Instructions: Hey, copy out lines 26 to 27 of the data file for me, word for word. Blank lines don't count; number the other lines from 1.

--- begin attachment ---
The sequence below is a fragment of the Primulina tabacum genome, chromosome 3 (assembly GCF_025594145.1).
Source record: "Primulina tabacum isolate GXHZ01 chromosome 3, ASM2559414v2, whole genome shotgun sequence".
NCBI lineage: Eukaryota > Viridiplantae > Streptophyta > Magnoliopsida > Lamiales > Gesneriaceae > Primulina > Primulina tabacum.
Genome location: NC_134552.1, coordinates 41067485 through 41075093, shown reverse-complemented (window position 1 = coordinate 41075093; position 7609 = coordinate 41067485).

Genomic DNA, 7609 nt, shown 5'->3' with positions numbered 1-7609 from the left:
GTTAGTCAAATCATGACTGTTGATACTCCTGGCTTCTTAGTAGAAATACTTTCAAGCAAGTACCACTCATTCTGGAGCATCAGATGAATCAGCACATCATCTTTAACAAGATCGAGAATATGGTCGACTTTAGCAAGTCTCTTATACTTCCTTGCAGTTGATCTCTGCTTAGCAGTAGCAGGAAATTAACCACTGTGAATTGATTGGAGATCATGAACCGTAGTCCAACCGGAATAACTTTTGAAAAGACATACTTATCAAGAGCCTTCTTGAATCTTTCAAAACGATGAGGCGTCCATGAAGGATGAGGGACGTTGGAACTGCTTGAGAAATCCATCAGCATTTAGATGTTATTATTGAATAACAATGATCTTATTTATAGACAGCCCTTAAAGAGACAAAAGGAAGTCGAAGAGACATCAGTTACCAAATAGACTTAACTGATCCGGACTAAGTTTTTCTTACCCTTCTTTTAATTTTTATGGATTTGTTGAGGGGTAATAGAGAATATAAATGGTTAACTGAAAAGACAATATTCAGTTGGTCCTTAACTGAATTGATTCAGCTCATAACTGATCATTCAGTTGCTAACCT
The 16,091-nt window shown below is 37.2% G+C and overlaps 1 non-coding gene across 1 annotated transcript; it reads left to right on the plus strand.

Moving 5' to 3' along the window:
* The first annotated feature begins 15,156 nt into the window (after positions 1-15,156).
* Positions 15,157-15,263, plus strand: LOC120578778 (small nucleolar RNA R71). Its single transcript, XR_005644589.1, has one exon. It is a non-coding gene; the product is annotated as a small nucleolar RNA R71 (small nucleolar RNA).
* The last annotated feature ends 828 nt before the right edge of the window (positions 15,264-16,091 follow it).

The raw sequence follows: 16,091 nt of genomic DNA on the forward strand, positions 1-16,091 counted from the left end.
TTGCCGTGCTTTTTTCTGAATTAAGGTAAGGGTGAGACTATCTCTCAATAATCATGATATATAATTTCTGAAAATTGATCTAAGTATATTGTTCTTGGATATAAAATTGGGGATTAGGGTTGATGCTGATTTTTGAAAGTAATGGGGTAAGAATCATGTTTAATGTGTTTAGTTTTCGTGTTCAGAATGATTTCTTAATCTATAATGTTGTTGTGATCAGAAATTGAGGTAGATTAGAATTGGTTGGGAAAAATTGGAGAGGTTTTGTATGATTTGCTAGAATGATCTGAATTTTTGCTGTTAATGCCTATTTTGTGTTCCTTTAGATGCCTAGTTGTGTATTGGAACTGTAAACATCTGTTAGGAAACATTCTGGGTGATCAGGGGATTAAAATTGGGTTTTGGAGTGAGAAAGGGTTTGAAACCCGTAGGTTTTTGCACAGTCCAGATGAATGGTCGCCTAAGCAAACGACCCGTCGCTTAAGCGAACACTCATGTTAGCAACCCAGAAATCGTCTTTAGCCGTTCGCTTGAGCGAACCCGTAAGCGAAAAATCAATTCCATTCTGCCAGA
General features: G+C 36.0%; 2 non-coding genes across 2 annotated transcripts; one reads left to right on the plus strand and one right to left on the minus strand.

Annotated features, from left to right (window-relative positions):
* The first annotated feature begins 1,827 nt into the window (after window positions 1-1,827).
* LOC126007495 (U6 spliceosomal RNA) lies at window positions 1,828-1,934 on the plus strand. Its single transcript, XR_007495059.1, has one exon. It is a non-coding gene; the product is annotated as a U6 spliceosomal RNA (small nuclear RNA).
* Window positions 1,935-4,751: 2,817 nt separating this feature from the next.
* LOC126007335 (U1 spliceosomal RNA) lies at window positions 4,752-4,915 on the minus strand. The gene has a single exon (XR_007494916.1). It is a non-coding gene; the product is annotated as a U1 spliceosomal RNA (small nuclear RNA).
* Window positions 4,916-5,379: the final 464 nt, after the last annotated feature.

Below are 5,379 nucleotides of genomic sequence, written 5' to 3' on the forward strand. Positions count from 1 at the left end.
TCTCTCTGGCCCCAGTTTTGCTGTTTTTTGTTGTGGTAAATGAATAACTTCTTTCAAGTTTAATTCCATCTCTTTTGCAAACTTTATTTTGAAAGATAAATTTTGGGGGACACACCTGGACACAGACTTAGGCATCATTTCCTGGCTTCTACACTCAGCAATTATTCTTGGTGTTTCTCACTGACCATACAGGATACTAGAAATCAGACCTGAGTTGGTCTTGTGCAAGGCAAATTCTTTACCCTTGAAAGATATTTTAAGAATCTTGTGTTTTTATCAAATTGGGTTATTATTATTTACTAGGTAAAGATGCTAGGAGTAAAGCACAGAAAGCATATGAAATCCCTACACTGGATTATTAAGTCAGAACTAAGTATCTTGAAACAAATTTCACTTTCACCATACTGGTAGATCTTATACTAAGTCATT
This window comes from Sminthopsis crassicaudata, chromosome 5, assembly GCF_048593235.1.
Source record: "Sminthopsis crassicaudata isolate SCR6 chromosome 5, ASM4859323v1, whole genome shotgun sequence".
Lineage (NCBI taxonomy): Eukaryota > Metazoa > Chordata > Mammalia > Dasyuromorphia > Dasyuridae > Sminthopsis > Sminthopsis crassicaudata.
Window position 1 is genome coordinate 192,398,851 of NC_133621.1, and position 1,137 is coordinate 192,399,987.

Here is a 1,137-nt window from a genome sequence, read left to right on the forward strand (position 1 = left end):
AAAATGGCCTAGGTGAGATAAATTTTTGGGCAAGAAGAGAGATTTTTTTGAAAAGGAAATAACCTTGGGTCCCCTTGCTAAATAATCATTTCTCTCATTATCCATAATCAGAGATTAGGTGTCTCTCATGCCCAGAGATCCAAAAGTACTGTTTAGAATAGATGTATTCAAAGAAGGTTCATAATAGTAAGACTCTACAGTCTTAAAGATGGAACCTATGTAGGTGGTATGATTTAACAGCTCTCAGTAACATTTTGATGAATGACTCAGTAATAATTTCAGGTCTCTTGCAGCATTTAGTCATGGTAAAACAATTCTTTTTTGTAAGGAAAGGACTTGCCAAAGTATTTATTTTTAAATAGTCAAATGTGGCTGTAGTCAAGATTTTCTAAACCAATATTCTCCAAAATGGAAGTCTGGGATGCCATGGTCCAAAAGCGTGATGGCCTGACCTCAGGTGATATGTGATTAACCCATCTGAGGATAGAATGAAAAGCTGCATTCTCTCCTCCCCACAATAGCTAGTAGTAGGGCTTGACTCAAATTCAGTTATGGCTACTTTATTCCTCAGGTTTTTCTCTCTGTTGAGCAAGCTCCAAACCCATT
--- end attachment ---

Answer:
Window position 1 is genome coordinate 192,398,851 of NC_133621.1, and position 1,137 is coordinate 192,399,987.

Here is a 1,137-nt window from a genome sequence, read left to right on the forward strand (position 1 = left end):